Last month I read 5 books; 3 of them I read at the beginning of the month and then after all of the Christmas preparations were out of the way I finished up the rest.

It ought to be noted that I failed miserably at reading anything that I had picked out for my December TBR and to that end, I don’t think going into 2016, that I’m going to bother pre-selecting books to read each month.

So, without further ado, here are the books that I read in December.

The Graveyard Book by Neil Gaiman

IMG_20151201_110450The first book that I read in the month of December was The Graveyard Book by Neil Gaiman.

Neil Gaiman is my all time favourite author; I absolutely loved American Gods and Stardust, and The Graveyard Book is no different. It’s definitely aimed at a younger audience but at 28 years of age, I thoroughly enjoyed it.

Gaiman has a beautiful narrative voice, he describes the bizarre and unusual in such a matter of fact way as to suggest that they’re not bizarre or unusual at all. Its the easy way with which he writes about the fantastical that draws me into his writing. I just love the idea that, when you read a book of his, you can become fully immersed in the world that he’s creating because  At 300 pages and a thoroughly engaging read, I devoured this book in just a couple of train commutes.

The Manifesto on How to be Interesting by Holly Bourne

The second book that I finished in December was Holly Bourne’s The Manifesto on How to be Interesting, which I borrowed from the library (I don’t have photo of this one because I forgot to take one before returning it). I say finished in December because I actually started it in November but despite not finding this a bad book, I struggled to get through it.

I almost felt that this book had a lot of Mean Girls in it. With the whole film script feel to the narrative, I didn’t find the story particularly believable and therefore, I found it difficult to stick with the main character in her journey. Nevertheless, I thought it had a good message for teenage girls about staying true to yourself, not shutting people out and about taking risks (however small they might be) in order to be happy. It also covers topics such as sex, relationships and self harm.

IMG_20160118_101645[1]Winter by Marissa Meyer

Next up is one of my most anticipated reads of 2015. I was so excited about the release of this book that I read it almost as soon as it arrived. That’s pretty unusual for me. The book in question is Marissa Meyer’s Winter; the final installment in the Lunar Chronicles series.

I had so many feels when I read this, people! I don’t usually tear up when I read a book but there were all kinds of emotions going on when I read this. Seriously, folks were giving me some strange looks on my morning train commute!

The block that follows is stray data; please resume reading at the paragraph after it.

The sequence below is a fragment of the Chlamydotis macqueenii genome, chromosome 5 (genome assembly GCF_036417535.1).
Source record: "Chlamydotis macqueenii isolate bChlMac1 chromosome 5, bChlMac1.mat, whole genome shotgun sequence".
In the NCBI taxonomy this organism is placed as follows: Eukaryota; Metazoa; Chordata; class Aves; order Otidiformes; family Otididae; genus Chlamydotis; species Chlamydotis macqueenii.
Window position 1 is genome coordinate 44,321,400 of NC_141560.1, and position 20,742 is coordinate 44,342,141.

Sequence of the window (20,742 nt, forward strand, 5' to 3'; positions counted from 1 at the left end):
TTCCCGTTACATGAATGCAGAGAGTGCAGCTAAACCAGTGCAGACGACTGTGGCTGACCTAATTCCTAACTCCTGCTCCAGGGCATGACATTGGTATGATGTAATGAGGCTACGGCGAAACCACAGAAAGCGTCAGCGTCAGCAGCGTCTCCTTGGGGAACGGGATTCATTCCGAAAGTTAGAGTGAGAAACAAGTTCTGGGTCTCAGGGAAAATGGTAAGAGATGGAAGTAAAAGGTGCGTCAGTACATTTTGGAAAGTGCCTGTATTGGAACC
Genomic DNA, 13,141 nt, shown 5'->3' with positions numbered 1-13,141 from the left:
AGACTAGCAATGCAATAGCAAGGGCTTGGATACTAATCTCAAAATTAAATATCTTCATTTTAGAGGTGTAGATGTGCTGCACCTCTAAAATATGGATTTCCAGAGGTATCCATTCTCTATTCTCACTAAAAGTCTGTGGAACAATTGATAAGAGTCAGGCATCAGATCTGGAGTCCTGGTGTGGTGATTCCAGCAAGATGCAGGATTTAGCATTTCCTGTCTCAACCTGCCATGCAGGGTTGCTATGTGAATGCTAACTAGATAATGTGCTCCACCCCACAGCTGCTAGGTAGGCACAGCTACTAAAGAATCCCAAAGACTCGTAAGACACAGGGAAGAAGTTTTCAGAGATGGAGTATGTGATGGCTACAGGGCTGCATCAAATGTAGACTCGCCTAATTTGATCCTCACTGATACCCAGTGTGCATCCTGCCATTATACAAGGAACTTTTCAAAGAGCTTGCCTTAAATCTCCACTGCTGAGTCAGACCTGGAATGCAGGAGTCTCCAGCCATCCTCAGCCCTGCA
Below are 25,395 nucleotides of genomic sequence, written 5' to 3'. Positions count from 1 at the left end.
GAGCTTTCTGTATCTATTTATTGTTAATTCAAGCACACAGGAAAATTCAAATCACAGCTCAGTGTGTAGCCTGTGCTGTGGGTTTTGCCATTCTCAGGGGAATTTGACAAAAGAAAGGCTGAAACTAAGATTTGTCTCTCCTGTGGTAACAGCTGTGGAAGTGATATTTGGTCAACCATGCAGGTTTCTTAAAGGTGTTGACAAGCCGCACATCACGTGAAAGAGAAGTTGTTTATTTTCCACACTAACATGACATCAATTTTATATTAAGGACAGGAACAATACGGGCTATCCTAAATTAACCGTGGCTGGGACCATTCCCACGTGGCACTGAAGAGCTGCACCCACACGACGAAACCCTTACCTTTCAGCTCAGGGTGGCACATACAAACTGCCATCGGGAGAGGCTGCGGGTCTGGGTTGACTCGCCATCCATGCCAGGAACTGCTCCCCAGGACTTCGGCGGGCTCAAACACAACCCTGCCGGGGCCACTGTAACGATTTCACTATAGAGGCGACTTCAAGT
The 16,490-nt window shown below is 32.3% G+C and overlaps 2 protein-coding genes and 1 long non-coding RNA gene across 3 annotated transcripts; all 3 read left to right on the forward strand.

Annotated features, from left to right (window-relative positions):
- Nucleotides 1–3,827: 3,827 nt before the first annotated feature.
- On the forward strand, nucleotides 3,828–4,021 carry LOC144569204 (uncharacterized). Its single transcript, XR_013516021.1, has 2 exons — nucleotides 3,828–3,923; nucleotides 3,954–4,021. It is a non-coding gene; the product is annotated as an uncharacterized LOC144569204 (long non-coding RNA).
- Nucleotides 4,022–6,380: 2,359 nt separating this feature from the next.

Whilst I still had some issues with the ending and how neatly things tied together, I thought that this was a solid story and was a great conclusion to the series. Thorne and Iko are by far my favourite characters; I love Thorne’s completely delusional confidence and Iko’s ability to remain spunky even in the most dire of situations.

So over all, I’d say that this book was almost exactly what I was hoping for in the conclusion because I absolutely loved it; Marissa Meyer did not disappoint!

The last two books that I read in the month of December were part of a feverish attempt for my 2015 Goodreads Reading Challenge percentage to reach a respectable level, nevertheless, I really enjoyed them both.

Red’s Planet by Eddie Pittman

The first is Red’s Planet by Eddie Pittman, which I was kindly sent an electronic copy of by Abrams Books through NetGalley. The story follows Red, a restless 10 year old bent on escaping her foster family for a life in paradise. But when a UFO accidentally kidnaps her, which is definitely not what she had in mind, she finds herself a whole galaxy away from home aboard the ship of space collectors, the Aquilari.

Even though it’s likely meant for a younger audience, I thoroughly enjoyed the first book of Red’s planet. The artwork is crisp, colourful, imaginative and reminiscent of cartoons that I used to watch when I was in primary school. The story is a little thin but it has potential for later books and I look forward to following Red on her further adventures.

Red’s Planet will be released in hard copy on 19 April 2016 (UK).

IMG_20160118_102153[1]Oddly Normal by Otis Frampton

So you can see that there was something of a comic book theme to the last few books that I read in December. I came across Oddly Normal by Otis Frampton on NetGalley but ended up buying all of the issues as e-comics on Amazon and I’m really glad that I did.

Oddly is half witch, half human. She’s the odd one out at school because of her green hair and her witchy side means that taking a shower is painful! When her parents go missing, Oddly has to stay with her aunt in the magical land of Fignation. Finally, she won’t be the odd one out, or will she?

Firstly, can I just say that it was an absolute pleasure reading Oddly Normal on my Tesco Hudl 2 using the Kindle App. (No, I was not sponsored to say that!) I was really surprised by the quality of the screen; the pages were bright and detailed (and of course Frampton’s art has a lot to do with that) and the comics just worked so well with the reading app.

Secondly, this is such a charming story full of imagination and whimsy. I can’t wait until Vol 3. comes out, whenever that maybe. Volumes 1 and 2 came out in 2015- go buy yourself a hard copy now!

So that’s what I read in December, what were all of you reading during the closing month of 2015?

TTFN!

Dewey
xx